We finally got a new computer for my Dad. His old one, which was more than 10 years old, was slow and generally horrible, and I decided it was finally a quality of life issue: it was just too painful to check e-mail; plus it would randomly turn itself off…
The new one is an “All-in-one”, which turns out to mean the computer itself is part of the monitor. Technology, it’s amazing. It was about $310… there was a $330 one too, and the sales guy won some honesty points for admitting that there was no difference between them.
Dad is struggling manfully to adapt to the new system. You don’t fully recognize, till you set up a system for a 94-year-old, how much computers do to confuse 94-year-olds. Such as:
- Changing everything for no apparent reason. You can drive a car from 2004 with no difficulty, but developers think that everything must be done differently. I got him a copy of Word, and it’s like Martian Alien Word all of a sudden. The File menu goes to a completely different screen… whose idea was that? The basic needs for editing a document hasn’t changed, but they’ve messed around horribly with the interface.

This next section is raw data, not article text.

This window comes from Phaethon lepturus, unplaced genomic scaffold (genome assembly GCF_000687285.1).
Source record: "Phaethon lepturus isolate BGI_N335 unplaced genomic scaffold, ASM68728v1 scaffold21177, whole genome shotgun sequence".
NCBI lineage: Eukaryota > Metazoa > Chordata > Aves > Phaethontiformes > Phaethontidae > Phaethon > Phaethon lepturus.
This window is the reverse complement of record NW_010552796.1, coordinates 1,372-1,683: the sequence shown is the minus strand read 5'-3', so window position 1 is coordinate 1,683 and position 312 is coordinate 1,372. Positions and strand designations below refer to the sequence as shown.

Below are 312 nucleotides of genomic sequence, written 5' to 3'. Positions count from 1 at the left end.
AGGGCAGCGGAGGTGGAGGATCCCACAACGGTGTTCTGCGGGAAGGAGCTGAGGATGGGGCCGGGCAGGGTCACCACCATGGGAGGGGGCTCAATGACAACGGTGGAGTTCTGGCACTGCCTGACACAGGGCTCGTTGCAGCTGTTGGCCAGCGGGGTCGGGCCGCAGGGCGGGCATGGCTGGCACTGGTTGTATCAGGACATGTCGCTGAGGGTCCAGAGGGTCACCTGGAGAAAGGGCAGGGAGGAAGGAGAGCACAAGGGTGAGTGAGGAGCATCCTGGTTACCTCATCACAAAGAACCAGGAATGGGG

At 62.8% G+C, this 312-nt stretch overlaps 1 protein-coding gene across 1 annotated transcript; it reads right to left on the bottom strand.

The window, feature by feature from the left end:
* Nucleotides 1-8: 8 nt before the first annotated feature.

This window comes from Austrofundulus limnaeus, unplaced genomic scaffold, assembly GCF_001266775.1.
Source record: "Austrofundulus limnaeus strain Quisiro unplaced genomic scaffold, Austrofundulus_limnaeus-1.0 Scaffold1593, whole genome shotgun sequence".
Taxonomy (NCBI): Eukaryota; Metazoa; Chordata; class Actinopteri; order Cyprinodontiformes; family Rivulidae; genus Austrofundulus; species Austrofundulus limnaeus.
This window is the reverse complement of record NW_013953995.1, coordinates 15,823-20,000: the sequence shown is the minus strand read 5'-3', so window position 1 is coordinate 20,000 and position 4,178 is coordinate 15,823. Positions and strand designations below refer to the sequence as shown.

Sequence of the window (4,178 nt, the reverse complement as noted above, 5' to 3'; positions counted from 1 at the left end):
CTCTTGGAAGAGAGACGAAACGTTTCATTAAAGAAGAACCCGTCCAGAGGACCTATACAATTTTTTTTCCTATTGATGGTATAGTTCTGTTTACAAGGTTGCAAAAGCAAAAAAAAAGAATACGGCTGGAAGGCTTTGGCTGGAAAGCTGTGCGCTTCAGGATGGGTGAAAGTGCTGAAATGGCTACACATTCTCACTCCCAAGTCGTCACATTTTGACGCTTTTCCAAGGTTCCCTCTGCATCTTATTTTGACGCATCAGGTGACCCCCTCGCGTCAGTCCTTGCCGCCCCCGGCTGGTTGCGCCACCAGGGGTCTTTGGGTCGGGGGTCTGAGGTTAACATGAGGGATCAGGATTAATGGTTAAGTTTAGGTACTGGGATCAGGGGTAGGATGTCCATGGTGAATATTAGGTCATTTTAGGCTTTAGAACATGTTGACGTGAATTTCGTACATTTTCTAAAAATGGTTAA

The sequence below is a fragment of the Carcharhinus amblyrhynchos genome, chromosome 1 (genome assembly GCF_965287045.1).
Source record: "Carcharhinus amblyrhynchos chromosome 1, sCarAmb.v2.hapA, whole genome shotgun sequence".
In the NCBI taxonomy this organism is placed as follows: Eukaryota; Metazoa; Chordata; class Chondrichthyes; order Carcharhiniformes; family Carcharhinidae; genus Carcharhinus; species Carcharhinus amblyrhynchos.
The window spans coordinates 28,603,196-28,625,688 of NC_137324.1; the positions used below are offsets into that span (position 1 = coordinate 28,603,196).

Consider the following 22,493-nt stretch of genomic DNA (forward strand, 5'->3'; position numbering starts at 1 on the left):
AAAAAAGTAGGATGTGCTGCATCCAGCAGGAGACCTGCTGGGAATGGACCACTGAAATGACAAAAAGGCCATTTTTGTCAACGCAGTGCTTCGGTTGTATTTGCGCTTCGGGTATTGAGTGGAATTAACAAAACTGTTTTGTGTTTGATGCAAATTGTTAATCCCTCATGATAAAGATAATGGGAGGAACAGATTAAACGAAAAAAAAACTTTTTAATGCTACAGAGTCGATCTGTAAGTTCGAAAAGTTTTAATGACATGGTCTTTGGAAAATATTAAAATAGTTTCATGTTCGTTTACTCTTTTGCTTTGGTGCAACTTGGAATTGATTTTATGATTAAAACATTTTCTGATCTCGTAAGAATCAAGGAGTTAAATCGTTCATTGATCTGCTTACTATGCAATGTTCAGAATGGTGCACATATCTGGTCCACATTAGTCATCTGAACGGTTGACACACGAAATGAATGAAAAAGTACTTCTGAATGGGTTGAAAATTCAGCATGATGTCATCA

- Pop-ups from virus checkers and the computer manufacturer; required updates from Windows. All things that make the computer do unexpected things he doesn’t know how to respond to. Some of them show (shudder) the Metro screen.
- Windows is better at keeping programs working than the Mac, but still, his old photo software doesn’t work on the new machine. Fortunately Windows itself is able to get pictures off his camera. (I will probably have to do this for him, but that’s OK– I wasn’t sure it’d work at all.)
- Not enough options for large type. I switched to a larger Windows font, but it’s still pretty small for him.
This probably makes him sound worse off than he is. He’s a smart guy; in his ’80s, when he got the old computer, he read up on it and figured it out. But it takes him extra time to learn new things, even seemingly simple things like “the favorites menu now lives on the right side of the window.” We recently got him watching DVDs on the computer, and he’s figured it out except that he never remembers that space bar will start/stop the show.
I’m aware that there are “old-people computers” that supposedly simplify the main tasks old folks want to do. But even those would be basically a new operating system he’d have to learn, plus I don’t know if he could open his old Word documents. Plus they’re kind of expensive.
Anyway, my point is, if you’re young enough, this amount of learning new things is not bad, and can even be fun and exciting. When you’re my Dad’s age, novelty for the sake of novelty is just baffling; it’d be better if things just worked as they always did, only faster.